Southern Success Story

Learning Curve

Yep, I spent Passover weekend in a pig barn in Ovett, Mississippi. Not kosher, you say? Ah, but I was onstage, emceeing the show, content to be back at one of my favorite radical spaces in America: Camp Sister Spirit, the lesbian-feminist educational retreat founded in 1993 by Wanda and Brenda Henson.

For ten years, off and on, I’ve worked with this annual women’s music festival in the Deep South, sometimes as emcee, sometimes as a workshop presenter or guest author, often leading a Passover seder for interested folks (many of whom were raised, like Wanda, as charismatic, evangelical Baptists.) And the story of Camp Sister Spirit’s survival is as much of a miracle as those of the recent Easter and Passover holidays.


“The Hensons’ puppy had been shot, stuffed with sanitary napkins, then draped over the camp mailbox with the note ‘Die Bitch.'”

Wanda and Brenda originally met in January 1985 at an abortion clinic defense. Both had two children from their young marriages and had fled from domestic violence, searching for, yet scared by, what lesbian feminist activism could mean in the Gulf Coast of Mississippi. Honoring their own love commitment by taking the shared surname of Brenda’s mother, the Hensons found their lives changed further after attending the Southern Women’s Music and Comedy Festival, produced in Georgia by lesbian stand-up comic Robin Tyler. In her frequent speeches and in the recent documentary film “Radical Harmonies,” Wanda refers to the near-suicidal desperation she felt as an isolated, ex-Holiness lesbian trying to effect change — until she met Robin. Inspired to start their own gathering for the many Mississippi lesbians too poor to travel to other festivals, the Hensons first opened a feminist bookstore called Southern Wild Sisters, and by 1989 produced the first Gulf Coast Festival at a local Girl Scout Camp.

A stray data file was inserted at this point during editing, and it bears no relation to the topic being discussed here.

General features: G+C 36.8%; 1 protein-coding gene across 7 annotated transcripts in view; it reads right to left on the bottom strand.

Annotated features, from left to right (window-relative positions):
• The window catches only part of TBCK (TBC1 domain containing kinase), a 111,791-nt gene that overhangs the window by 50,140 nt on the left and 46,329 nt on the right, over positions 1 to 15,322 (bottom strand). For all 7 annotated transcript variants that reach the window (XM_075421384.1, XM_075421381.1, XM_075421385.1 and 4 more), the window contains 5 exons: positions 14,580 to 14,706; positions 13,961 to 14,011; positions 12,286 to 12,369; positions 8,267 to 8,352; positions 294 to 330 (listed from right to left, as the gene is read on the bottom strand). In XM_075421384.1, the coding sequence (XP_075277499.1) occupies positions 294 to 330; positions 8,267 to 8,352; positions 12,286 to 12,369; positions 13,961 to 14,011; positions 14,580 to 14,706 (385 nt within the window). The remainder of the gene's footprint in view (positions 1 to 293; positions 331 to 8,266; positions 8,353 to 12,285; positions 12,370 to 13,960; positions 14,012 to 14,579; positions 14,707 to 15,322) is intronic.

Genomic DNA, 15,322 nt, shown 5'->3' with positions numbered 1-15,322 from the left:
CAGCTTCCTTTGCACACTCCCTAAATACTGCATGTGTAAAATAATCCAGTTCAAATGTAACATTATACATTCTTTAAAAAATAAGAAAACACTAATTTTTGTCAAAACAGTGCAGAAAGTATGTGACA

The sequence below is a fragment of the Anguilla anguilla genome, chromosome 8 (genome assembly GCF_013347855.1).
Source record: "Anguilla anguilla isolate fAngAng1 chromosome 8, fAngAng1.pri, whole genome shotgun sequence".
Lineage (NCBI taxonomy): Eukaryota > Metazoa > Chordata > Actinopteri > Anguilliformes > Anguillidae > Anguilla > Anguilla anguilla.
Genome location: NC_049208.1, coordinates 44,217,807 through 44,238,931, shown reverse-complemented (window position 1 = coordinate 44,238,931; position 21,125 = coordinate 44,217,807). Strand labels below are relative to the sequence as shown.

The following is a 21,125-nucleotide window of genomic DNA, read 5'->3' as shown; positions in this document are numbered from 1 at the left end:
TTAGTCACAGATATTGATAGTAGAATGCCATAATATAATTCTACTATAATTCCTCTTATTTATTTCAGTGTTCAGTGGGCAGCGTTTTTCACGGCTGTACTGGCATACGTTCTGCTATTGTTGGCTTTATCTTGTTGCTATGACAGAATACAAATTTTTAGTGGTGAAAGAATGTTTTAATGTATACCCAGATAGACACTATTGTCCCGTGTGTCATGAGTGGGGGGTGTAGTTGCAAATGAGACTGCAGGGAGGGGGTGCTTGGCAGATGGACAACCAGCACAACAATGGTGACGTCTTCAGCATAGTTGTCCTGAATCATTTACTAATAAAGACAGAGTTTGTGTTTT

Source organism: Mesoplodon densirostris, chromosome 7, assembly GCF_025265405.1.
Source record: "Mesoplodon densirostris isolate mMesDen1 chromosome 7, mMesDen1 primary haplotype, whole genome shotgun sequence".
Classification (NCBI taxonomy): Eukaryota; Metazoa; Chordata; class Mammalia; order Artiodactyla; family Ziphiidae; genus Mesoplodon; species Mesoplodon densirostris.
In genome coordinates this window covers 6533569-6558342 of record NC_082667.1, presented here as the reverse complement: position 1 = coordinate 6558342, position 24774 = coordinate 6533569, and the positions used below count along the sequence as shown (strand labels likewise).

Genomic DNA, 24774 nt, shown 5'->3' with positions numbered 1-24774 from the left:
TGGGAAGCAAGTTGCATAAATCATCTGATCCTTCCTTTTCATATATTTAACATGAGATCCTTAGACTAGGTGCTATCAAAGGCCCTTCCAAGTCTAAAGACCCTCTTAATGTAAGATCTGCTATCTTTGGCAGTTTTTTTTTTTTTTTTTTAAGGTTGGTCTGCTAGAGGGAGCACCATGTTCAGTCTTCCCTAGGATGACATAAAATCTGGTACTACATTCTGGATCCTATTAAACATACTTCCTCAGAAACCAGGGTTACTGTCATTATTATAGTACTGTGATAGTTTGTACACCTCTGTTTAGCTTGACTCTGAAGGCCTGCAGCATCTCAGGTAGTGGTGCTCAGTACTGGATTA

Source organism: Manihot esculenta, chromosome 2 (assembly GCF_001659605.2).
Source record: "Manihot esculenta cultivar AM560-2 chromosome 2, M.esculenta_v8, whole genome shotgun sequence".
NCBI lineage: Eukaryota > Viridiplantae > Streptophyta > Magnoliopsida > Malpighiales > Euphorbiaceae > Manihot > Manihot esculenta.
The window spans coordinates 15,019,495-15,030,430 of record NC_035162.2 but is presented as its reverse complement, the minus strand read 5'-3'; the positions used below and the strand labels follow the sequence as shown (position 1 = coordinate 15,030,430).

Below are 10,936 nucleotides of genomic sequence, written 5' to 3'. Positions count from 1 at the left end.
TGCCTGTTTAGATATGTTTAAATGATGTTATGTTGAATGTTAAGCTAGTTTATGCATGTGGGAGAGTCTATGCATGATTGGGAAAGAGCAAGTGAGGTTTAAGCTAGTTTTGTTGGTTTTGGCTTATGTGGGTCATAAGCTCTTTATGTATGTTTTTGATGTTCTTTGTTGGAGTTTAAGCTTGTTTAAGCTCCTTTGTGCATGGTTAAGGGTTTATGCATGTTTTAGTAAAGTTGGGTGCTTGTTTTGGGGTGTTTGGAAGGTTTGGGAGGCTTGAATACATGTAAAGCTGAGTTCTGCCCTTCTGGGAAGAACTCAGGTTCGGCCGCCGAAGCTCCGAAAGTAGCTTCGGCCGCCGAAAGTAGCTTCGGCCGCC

It wasn’t easy. Homophobia, and even anti-Semitism (from church camp owners who opposed the Passover seders I helped lead) made the annual search for a festival space both expensive and demoralizing. One year, men came on the land to “check up” on the women. And sometimes festival goers had to be reminded of the Henson’s clean and sober policy — an important statement ensuring that festival culture could serve as an alternative to the bar scene. Money was always an issue, as Mississippi continues to be the poorest state in the nation, but the constant fundraising efforts benefited from Wanda’s own outreach speaking style, honed in her days as a youth preacher. Finally, the Hensons began pursuing the purchase of their own land, a base not just for the annual festival but for year-round service projects and outreach to local women.